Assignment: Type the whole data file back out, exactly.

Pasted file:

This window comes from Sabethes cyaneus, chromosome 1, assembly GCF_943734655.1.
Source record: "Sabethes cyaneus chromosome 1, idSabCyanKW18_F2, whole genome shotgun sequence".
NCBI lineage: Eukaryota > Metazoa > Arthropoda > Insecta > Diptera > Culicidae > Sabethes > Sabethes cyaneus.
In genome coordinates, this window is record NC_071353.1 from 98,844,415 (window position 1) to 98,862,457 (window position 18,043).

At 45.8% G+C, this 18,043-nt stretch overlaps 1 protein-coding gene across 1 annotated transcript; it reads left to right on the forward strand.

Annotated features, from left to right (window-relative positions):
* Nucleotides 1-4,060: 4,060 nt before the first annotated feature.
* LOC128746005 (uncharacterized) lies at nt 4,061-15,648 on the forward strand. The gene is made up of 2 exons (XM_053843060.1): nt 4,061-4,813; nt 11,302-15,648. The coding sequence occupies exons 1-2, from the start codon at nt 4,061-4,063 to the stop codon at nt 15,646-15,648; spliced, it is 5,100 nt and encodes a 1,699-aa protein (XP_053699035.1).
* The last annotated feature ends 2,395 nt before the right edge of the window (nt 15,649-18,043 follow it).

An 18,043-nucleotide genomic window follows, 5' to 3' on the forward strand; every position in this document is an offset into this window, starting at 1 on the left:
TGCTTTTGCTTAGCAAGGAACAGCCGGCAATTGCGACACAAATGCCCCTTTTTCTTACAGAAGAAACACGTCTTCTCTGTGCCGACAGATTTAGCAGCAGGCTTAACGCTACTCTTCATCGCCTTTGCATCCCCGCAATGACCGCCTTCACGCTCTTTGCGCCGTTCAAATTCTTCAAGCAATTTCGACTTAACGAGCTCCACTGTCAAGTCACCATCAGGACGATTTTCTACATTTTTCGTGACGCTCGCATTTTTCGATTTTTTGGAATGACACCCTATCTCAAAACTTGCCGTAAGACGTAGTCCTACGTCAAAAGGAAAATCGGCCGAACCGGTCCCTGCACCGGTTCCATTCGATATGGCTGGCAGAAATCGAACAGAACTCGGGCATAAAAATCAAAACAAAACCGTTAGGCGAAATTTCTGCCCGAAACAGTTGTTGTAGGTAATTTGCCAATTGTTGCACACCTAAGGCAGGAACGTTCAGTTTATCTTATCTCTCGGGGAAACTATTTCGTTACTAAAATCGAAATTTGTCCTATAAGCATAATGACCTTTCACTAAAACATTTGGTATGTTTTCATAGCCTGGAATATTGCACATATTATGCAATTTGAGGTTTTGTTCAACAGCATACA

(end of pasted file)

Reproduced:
This window comes from Sabethes cyaneus, chromosome 1, assembly GCF_943734655.1.
Source record: "Sabethes cyaneus chromosome 1, idSabCyanKW18_F2, whole genome shotgun sequence".
NCBI lineage: Eukaryota > Metazoa > Arthropoda > Insecta > Diptera > Culicidae > Sabethes > Sabethes cyaneus.
In genome coordinates, this window is record NC_071353.1 from 98,844,415 (window position 1) to 98,862,457 (window position 18,043).

At 45.8% G+C, this 18,043-nt stretch overlaps 1 protein-coding gene across 1 annotated transcript; it reads left to right on the forward strand.

Annotated features, from left to right (window-relative positions):
* Nucleotides 1-4,060: 4,060 nt before the first annotated feature.
* LOC128746005 (uncharacterized) lies at nt 4,061-15,648 on the forward strand. The gene is made up of 2 exons (XM_053843060.1): nt 4,061-4,813; nt 11,302-15,648. The coding sequence occupies exons 1-2, from the start codon at nt 4,061-4,063 to the stop codon at nt 15,646-15,648; spliced, it is 5,100 nt and encodes a 1,699-aa protein (XP_053699035.1).
* The last annotated feature ends 2,395 nt before the right edge of the window (nt 15,649-18,043 follow it).

An 18,043-nucleotide genomic window follows, 5' to 3' on the forward strand; every position in this document is an offset into this window, starting at 1 on the left:
TGCTTTTGCTTAGCAAGGAACAGCCGGCAATTGCGACACAAATGCCCCTTTTTCTTACAGAAGAAACACGTCTTCTCTGTGCCGACAGATTTAGCAGCAGGCTTAACGCTACTCTTCATCGCCTTTGCATCCCCGCAATGACCGCCTTCACGCTCTTTGCGCCGTTCAAATTCTTCAAGCAATTTCGACTTAACGAGCTCCACTGTCAAGTCACCATCAGGACGATTTTCTACATTTTTCGTGACGCTCGCATTTTTCGATTTTTTGGAATGACACCCTATCTCAAAACTTGCCGTAAGACGTAGTCCTACGTCAAAAGGAAAATCGGCCGAACCGGTCCCTGCACCGGTTCCATTCGATATGGCTGGCAGAAATCGAACAGAACTCGGGCATAAAAATCAAAACAAAACCGTTAGGCGAAATTTCTGCCCGAAACAGTTGTTGTAGGTAATTTGCCAATTGTTGCACACCTAAGGCAGGAACGTTCAGTTTATCTTATCTCTCGGGGAAACTATTTCGTTACTAAAATCGAAATTTGTCCTATAAGCATAATGACCTTTCACTAAAACATTTGGTATGTTTTCATAGCCTGGAATATTGCACATATTATGCAATTTGAGGTTTTGTTCAACAGCATACA